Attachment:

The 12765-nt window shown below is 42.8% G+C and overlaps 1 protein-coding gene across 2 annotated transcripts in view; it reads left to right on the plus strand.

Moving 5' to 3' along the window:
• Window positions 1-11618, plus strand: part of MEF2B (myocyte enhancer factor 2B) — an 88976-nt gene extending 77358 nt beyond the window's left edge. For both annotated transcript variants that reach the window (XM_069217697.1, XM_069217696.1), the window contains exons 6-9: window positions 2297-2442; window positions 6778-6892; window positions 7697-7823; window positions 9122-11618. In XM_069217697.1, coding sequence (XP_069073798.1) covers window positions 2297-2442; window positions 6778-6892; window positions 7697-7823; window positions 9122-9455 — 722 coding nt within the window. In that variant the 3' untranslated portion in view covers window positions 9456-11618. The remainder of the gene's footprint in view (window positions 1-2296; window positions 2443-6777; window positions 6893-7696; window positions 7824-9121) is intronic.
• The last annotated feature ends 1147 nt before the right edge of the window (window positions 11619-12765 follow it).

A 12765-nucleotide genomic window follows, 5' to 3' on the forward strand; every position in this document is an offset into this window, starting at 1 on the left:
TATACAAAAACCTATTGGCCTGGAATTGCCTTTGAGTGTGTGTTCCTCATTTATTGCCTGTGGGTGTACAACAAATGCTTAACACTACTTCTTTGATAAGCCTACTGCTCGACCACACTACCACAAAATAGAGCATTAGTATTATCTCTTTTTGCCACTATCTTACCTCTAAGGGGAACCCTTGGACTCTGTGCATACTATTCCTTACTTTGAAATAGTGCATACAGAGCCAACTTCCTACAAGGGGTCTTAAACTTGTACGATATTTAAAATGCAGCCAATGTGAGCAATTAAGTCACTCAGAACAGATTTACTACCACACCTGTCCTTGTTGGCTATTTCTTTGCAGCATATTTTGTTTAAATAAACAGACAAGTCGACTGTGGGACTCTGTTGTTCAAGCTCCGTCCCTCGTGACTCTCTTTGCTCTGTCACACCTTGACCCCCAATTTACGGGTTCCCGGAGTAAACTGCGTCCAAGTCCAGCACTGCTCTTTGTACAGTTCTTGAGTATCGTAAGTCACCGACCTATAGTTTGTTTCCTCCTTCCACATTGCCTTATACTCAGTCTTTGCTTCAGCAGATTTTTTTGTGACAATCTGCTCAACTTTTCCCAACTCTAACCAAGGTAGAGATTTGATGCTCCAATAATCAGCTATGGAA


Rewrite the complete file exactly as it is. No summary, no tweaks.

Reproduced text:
The 12765-nt window shown below is 42.8% G+C and overlaps 1 protein-coding gene across 2 annotated transcripts in view; it reads left to right on the plus strand.

Moving 5' to 3' along the window:
• Window positions 1-11618, plus strand: part of MEF2B (myocyte enhancer factor 2B) — an 88976-nt gene extending 77358 nt beyond the window's left edge. For both annotated transcript variants that reach the window (XM_069217697.1, XM_069217696.1), the window contains exons 6-9: window positions 2297-2442; window positions 6778-6892; window positions 7697-7823; window positions 9122-11618. In XM_069217697.1, coding sequence (XP_069073798.1) covers window positions 2297-2442; window positions 6778-6892; window positions 7697-7823; window positions 9122-9455 — 722 coding nt within the window. In that variant the 3' untranslated portion in view covers window positions 9456-11618. The remainder of the gene's footprint in view (window positions 1-2296; window positions 2443-6777; window positions 6893-7696; window positions 7824-9121) is intronic.
• The last annotated feature ends 1147 nt before the right edge of the window (window positions 11619-12765 follow it).

A 12765-nucleotide genomic window follows, 5' to 3' on the forward strand; every position in this document is an offset into this window, starting at 1 on the left:
TATACAAAAACCTATTGGCCTGGAATTGCCTTTGAGTGTGTGTTCCTCATTTATTGCCTGTGGGTGTACAACAAATGCTTAACACTACTTCTTTGATAAGCCTACTGCTCGACCACACTACCACAAAATAGAGCATTAGTATTATCTCTTTTTGCCACTATCTTACCTCTAAGGGGAACCCTTGGACTCTGTGCATACTATTCCTTACTTTGAAATAGTGCATACAGAGCCAACTTCCTACAAGGGGTCTTAAACTTGTACGATATTTAAAATGCAGCCAATGTGAGCAATTAAGTCACTCAGAACAGATTTACTACCACACCTGTCCTTGTTGGCTATTTCTTTGCAGCATATTTTGTTTAAATAAACAGACAAGTCGACTGTGGGACTCTGTTGTTCAAGCTCCGTCCCTCGTGACTCTCTTTGCTCTGTCACACCTTGACCCCCAATTTACGGGTTCCCGGAGTAAACTGCGTCCAAGTCCAGCACTGCTCTTTGTACAGTTCTTGAGTATCGTAAGTCACCGACCTATAGTTTGTTTCCTCCTTCCACATTGCCTTATACTCAGTCTTTGCTTCAGCAGATTTTTTTGTGACAATCTGCTCAACTTTTCCCAACTCTAACCAAGGTAGAGATTTGATGCTCCAATAATCAGCTATGGAA